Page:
SIGN IN to access Harper’s Magazine
1. Sign in to Customer Care using your account number or postal address.
2. Select Email/Password Information.
3. Enter your new information and click on Save My Changes.
Subscribers can find additional help here. Not a subscriber? Subscribe today!
. . . And when everything has passed by–; when everything has run its full course: the herd mentality, the bliss of mass rallies at which slogans are shouted and flags are waived; when this illness of our times, which transforms through its lies the baser qualities of the people into noble ones, has passed on; when the people are perhaps not smarter, but are tired; when all the engagements over fascism have been fought to their conclusion and the last liberal emigrants have left our shores–:
Then, one day it will suddenly become fashionable to be a liberal.
And then someone will arise who will make a thundering discovery: he will discover the Individual. He will say: There is an organism, called the human being, and our life revolves around him. Whether he is happy, that is the question. That he is free—that is the object. Groups are something secondary. The State is something secondary. We should not be focused on the success of the State, but rather of the Individual.
The man who speaks in this manner will produce a great effect on his audience. The people will cheer these themes and will say: “That’s something new! What courage! We’ve never heard anything quite like that before! A new era of humanity is coming! What a genius we have among us! A new way of thinking is born–!”
His books will be bestsellers, or more precisely the books of his imitators, since the first is of course always a bit of a dim bulb.
And this new theory will have its way: a hundred thousand black, brown and red shirts will be driven to the margins and onto the dust heap. And the people will once more have the courage to be themselves, without majority decrees and without fear of the State, before which they had knuckled under like whipped dogs. And that will continue, until one day. . .
–Kurt Tucholsky, Blick in ferne Zukunft (1931) in: Gesammelte Werke, vol. 5, p. 212-13 (1972)(S.H. transl.)
More from Scott Horton:
Six Questions — October 18, 2014, 8:00 pm
Nathaniel Raymond on CIA interrogation techniques.
On a Friday evening in January, a thousand people at the annual California Native Plant Society conference in San Jose settled down to a banquet and a keynote speech delivered by an environmental historian named Jared Farmer. His chosen topic was the eucalyptus tree and its role in California’s ecology and history. The address did not go well. Eucalyptus is not a native plant but a Victorian import from Australia. In the eyes of those gathered at the San Jose DoubleTree, it qualified as “invasive,” “exotic,” “alien” — all dirty words to this crowd, who were therefore convinced that the tree was dangerously combustible, unfriendly to birds, and excessively greedy in competing for water with honest native species.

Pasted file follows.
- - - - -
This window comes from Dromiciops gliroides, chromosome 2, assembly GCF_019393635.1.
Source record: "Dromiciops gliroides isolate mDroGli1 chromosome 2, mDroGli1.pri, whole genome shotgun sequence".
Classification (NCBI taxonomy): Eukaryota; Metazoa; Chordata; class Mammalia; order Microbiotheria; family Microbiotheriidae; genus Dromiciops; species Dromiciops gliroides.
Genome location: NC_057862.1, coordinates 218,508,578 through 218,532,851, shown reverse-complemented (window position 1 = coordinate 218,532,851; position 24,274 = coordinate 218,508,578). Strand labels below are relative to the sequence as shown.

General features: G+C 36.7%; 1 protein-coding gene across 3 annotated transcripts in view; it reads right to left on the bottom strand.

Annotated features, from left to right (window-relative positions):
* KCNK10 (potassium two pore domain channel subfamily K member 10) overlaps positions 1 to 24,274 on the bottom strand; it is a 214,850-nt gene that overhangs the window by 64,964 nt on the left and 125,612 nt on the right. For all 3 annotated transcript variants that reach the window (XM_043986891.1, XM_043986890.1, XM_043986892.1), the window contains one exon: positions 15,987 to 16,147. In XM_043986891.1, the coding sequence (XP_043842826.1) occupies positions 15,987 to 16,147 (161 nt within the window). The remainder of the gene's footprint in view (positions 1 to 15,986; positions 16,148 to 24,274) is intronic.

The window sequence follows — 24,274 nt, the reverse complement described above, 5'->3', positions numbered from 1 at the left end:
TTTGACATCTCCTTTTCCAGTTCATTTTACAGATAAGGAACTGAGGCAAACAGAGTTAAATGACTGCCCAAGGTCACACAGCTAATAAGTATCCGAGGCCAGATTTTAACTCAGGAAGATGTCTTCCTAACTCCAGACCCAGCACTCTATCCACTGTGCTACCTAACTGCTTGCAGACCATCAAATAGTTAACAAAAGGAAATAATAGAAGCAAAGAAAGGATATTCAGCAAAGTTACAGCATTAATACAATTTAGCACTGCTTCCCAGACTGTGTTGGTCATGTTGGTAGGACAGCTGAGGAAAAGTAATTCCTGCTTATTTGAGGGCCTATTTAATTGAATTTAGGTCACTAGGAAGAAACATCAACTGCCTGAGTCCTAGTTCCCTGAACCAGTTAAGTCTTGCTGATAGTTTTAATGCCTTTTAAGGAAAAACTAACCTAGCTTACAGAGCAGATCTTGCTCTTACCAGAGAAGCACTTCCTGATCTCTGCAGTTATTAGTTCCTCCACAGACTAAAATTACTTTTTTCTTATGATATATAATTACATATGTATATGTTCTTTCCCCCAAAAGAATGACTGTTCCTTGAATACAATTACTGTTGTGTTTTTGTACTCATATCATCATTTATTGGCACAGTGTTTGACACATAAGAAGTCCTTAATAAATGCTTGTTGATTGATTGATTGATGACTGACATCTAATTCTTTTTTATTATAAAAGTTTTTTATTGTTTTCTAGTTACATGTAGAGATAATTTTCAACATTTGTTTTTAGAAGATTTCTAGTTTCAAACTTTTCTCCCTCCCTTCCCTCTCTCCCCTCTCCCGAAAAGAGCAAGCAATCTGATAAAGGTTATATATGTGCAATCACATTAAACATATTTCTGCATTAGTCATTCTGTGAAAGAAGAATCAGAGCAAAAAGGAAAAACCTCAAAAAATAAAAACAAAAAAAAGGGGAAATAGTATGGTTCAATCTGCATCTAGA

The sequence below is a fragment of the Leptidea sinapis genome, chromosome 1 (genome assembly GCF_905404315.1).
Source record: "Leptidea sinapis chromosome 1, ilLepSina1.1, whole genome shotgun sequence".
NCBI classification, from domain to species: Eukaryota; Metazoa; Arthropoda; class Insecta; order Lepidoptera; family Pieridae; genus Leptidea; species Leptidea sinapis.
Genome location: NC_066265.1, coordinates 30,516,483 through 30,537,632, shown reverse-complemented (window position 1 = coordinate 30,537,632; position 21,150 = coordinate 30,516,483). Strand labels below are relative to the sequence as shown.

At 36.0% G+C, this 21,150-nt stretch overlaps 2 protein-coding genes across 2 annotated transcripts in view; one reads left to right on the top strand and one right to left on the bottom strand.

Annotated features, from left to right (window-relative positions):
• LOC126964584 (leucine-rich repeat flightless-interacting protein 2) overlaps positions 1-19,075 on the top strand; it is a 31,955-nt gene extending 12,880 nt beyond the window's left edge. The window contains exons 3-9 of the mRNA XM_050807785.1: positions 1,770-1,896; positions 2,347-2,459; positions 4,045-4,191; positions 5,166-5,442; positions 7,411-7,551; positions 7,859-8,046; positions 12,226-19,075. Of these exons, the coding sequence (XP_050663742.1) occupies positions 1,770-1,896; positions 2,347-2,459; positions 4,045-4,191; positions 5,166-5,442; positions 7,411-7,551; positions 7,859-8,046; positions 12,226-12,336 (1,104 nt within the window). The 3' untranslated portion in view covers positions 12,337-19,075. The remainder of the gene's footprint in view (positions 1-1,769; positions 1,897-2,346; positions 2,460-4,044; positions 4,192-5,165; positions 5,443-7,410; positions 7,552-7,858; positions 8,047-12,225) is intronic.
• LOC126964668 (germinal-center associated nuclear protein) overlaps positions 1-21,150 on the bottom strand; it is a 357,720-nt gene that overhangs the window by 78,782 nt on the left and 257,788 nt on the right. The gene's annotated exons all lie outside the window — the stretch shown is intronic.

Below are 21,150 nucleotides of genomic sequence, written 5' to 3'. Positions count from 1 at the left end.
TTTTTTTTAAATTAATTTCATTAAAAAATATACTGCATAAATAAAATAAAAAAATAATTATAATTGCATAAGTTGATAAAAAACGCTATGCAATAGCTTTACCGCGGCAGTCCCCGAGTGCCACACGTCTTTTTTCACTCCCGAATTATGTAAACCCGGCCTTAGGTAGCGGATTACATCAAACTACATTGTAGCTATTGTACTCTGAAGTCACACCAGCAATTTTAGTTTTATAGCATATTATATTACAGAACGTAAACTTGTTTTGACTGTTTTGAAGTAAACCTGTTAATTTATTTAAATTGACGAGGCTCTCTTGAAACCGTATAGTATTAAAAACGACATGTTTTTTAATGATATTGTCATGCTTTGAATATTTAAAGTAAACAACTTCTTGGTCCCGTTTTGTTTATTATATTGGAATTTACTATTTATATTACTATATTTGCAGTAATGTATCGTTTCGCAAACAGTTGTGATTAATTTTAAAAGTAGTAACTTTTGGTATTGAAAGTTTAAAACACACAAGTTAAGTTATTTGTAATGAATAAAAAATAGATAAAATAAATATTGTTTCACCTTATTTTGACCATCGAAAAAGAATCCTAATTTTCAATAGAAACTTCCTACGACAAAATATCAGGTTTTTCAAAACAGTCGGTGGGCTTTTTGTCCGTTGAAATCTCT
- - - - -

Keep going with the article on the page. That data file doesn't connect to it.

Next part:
In his speech, Farmer dutifully highlighted these ugly attributes, but also quoted a few more positive remarks made by others over the years. This was a reckless move. A reference to the tree as “indigenously Californian” elicited an abusive roar, as did an observation that without the aromatic import, the state would be like a “home without its mother.” Thereafter, the mild-mannered speaker was continually interrupted by boos, groans, and exasperated gasps. Only when he mentioned the longhorn beetle, a species imported (illegally) from Australia during the 1990s with the specific aim of killing the eucalyptus, did he earn a resounding cheer.
Percentage of Britons who cannot name the city that provides the setting for the musical Chicago:
An Australian entrepreneur was selling oysters raised in tanks laced with Viagra.
A tourism company in Australia announced a service that will allow users to take the “world’s biggest selfies,” and a Texas man accidentally killed himself while trying to pose for a selfie with a handgun.
Subscribe to the Weekly Review newsletter. Don’t worry, we won’t sell your email address!
“Shelby is waiting for something. He himself does not know what it is. When it comes he will either go back into the world from which he came, or sink out of sight in the morass of alcoholism or despair that has engulfed other vagrants.”